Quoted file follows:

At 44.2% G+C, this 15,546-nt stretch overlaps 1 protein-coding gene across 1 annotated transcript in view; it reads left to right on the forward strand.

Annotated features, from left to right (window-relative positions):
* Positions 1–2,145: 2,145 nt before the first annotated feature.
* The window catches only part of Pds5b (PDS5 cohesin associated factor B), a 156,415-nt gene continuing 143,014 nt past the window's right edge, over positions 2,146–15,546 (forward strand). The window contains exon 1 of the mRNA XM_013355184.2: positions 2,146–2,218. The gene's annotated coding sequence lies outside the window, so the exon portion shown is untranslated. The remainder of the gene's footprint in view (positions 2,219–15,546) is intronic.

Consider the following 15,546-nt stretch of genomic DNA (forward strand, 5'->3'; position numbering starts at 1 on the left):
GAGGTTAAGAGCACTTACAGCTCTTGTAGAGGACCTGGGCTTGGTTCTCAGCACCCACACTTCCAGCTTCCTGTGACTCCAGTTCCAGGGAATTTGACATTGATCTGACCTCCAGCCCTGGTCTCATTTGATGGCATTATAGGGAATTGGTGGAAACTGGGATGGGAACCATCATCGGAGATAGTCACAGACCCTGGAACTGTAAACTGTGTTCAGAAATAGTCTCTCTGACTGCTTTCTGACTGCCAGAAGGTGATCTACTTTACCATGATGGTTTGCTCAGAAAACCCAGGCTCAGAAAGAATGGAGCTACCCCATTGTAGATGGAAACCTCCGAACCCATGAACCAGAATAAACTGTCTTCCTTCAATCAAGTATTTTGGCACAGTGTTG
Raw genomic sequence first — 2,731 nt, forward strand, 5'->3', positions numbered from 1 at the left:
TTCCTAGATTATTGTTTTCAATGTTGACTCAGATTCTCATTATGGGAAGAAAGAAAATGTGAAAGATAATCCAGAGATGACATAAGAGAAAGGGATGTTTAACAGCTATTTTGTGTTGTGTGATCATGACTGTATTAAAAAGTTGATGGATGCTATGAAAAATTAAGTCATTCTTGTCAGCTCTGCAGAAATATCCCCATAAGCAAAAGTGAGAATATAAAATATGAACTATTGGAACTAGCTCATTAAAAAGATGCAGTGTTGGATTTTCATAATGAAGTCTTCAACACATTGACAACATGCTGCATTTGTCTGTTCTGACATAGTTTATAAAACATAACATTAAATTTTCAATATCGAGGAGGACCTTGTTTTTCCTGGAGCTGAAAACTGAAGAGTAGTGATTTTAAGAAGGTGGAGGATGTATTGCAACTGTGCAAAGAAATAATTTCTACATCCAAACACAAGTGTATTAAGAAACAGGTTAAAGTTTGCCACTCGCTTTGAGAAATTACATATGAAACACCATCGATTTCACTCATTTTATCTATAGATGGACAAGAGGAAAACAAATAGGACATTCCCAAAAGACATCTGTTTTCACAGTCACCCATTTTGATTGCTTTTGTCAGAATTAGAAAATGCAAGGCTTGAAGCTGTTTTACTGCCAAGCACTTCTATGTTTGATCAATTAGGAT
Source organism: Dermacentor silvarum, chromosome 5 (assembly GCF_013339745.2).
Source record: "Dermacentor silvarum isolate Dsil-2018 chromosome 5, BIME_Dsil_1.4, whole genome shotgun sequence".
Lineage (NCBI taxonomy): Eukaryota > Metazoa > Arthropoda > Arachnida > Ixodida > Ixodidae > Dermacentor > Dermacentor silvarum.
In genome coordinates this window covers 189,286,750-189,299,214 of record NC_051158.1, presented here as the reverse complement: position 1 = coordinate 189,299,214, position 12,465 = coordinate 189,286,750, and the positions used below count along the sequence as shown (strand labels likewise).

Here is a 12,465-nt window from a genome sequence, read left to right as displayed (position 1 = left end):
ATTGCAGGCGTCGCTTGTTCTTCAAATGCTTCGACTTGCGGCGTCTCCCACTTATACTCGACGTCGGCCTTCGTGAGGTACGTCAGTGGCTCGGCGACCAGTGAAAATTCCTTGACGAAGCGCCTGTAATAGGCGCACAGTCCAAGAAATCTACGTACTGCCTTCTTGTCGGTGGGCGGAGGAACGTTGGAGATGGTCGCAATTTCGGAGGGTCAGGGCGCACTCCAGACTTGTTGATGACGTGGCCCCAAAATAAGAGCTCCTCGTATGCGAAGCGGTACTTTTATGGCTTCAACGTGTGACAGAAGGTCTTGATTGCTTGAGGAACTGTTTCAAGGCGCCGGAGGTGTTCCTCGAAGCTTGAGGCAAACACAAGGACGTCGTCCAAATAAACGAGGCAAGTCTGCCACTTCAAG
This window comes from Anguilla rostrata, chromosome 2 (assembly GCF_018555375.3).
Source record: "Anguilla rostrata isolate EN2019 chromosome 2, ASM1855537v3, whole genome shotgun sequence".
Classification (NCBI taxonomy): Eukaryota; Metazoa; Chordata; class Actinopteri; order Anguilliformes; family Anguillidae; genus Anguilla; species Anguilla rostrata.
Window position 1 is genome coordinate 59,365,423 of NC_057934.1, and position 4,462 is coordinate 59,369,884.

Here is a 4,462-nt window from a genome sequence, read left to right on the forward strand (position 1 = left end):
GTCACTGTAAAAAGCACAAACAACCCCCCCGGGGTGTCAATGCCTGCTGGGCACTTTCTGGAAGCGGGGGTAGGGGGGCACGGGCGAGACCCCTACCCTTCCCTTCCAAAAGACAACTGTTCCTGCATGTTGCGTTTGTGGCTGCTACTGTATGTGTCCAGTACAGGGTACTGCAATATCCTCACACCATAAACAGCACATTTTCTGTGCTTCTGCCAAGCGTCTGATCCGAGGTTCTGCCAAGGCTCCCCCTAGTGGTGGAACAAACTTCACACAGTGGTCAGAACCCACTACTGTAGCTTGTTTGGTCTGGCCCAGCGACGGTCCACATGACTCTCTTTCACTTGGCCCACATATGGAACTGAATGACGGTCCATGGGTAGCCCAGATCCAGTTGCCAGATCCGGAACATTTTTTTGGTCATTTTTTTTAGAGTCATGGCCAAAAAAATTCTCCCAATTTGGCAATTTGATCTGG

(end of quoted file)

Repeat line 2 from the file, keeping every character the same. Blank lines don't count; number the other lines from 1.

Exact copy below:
Annotated features, from left to right (window-relative positions):